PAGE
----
The black card/sin bin in hurling is as dead as a dodo, but the GAA has not yet given up on getting rid of the maor foirne.
A considerable 83% of Congress delegates in Croke Park on Saturday rejected the sin bin applying in hurling to counter cynical play. And the lack of a speaker for the motion apart from proposer — playing rules chairman David Hassan — has convinced GAA president John Horan not to return to addressing cynicism in hurling.
The extent of the defeat, failing to receive a third of Congress’ support, means the black card in hurling can’t be debated for another three years. That might have been avoided had it been withdrawn, but Horan identified little support for the measure.
“That largely kicks it into touch,” he said.
“We had been approached by the committee to see would I allow it to go back for further consideration, and I said I would if there was any element of support on the floor for the actual move.
“There was meant to be a bit of support there, but it never materialised, so it is very hard to rule a referral for something when nobody on the floor spoke in favour of it, so dare I say it — the sin-bin in hurling is binned.”
However, Horan sounded a more positive note about disbanding the role of the maor foirne and tweaking the advantage rule in scoring areas after both playing rules committee motions fell agonisingly shy of the required 60% support for it to become a rule.
The proposal to amend the advantage rule would see referees give frees in or within the 45-metre line in football and in or within the 65m in hurling instead of advantage unless they considered a goal opportunity would develop.
Horan said of those narrow disappointments for the Playing Rules Committee: “You’d have to feel sorry for the committee to hit 59% twice. How many votes were involved in that 1% difference?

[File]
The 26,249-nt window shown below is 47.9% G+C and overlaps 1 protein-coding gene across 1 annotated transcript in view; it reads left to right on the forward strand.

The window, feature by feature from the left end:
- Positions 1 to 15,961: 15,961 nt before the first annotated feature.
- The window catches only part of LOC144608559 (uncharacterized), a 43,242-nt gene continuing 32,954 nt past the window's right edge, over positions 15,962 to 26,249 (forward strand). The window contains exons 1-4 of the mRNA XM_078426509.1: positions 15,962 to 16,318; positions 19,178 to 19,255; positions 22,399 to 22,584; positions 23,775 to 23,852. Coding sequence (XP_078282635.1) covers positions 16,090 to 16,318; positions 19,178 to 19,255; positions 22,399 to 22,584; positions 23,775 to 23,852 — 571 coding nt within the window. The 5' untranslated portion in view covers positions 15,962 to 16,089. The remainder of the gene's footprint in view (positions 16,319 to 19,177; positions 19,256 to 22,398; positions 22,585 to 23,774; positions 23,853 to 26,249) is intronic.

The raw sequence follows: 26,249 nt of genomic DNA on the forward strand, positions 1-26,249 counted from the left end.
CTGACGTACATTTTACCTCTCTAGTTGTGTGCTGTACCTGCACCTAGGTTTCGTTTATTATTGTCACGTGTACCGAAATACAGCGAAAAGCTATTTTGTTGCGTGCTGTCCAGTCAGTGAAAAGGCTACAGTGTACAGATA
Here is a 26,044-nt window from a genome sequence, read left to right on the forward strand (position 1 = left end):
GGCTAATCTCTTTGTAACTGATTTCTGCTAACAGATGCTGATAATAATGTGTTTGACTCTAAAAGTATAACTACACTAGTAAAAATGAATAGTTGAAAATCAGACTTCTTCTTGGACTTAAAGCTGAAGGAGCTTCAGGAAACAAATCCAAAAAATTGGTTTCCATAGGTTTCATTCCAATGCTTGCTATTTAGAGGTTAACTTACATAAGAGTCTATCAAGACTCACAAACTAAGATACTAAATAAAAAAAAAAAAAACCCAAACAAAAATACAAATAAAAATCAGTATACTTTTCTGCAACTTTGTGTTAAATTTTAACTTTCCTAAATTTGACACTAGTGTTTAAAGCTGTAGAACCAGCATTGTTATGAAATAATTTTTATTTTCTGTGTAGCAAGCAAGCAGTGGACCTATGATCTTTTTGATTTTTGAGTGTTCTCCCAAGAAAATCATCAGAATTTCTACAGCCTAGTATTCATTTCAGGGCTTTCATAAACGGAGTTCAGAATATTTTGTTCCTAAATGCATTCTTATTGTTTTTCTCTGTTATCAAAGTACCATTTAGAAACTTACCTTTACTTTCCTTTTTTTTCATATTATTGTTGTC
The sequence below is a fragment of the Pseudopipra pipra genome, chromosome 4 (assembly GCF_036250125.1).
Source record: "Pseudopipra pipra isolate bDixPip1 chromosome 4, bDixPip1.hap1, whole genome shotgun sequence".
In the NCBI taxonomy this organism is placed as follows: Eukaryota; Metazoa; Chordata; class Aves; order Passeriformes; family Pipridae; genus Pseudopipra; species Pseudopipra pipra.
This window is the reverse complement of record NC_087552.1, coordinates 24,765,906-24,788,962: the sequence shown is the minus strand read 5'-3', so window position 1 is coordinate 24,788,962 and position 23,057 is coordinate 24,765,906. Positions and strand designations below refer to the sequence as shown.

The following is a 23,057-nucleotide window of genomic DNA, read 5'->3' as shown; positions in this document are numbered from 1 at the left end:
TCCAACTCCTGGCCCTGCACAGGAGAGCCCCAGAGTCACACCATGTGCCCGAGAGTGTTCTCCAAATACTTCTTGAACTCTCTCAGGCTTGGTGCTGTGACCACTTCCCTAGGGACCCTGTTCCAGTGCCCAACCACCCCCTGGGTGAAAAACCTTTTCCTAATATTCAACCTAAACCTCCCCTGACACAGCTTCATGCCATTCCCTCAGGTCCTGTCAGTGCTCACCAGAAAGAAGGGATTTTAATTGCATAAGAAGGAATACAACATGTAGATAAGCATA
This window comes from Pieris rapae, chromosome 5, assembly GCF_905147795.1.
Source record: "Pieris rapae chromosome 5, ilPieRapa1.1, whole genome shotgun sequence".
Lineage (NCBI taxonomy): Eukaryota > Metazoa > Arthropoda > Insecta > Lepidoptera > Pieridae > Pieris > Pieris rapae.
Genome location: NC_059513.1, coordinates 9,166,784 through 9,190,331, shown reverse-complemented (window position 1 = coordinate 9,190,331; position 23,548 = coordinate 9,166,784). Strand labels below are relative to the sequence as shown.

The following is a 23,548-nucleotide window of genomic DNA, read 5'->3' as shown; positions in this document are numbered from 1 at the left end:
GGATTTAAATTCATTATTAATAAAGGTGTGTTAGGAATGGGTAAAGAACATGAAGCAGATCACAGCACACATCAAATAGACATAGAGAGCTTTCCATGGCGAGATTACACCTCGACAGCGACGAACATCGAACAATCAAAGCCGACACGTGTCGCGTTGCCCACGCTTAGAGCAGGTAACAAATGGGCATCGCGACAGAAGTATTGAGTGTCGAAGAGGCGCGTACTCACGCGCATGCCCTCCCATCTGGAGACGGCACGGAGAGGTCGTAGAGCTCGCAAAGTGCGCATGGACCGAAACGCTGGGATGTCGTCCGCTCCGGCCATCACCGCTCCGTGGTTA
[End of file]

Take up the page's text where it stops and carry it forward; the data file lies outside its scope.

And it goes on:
“If something hits 59, you have to revisit it at the next opportunity that you get. When people see that it was 59, I think it will firm up their opinion. It could become more decisive after that.”
Without trial, Kildare club Raheen’s football motion to prevent a player from returning the ball to the goalkeeper after he receives it was backed into becoming a rule on Friday evening. It’s an idea Horan floated last year when he highlighted there was an average of 10 back passes to the goalkeeper per game in 20 Allianz League matches analysed last year.
Following Saturday’s Congress, Central Council confirmed it will come into action in four weeks’ time, but will not apply to the league’s divisional finals. It is possible that teams will find a way around it by getting their defenders to kick the ball out to their goalkeepers, but the wording of the rule still has to be drafted completely.
“It (the motion) uses terms like ‘a pass back’ as opposed to return, which might be a better word,” admitted GAA director general Tom Ryan.
“There’s a small bit of refinement that we will do to make it a bit easier for referees.”
Horan, though, doesn’t believe sides will try and take the risk to circumvent the motion as it currently reads.
“I don’t think teams in a game would engage in the risk factor of a defender kicking it to the goalkeeper. Who’s actually going to cover the goal?
“Suddenly your goalkeeper is now outside the ‘D’. With the kick-out going to the 20m line and the ‘D’ becoming involved now, the keeper is a good way from his actual rightful position.”
The Playing Rules Committee was successful in tweaking the advanced mark rule so that a player choosing not to claim it in the large or small rectangle can be tackled immediately.
After Congress agreed there would be no relegation in the Leinster Senior Hurling Championship this year, there remains the possibility Kerry could be the sixth team in the competition in 2021, should they win the Joe McDonagh Cup.
Although the motion from the Leinster Council stipulates Kerry, as McDonagh Cup winners, would play off against the lowest team in the Munster SHC, it is understood Leinster would be agreeable to accepting Kerry into their competition.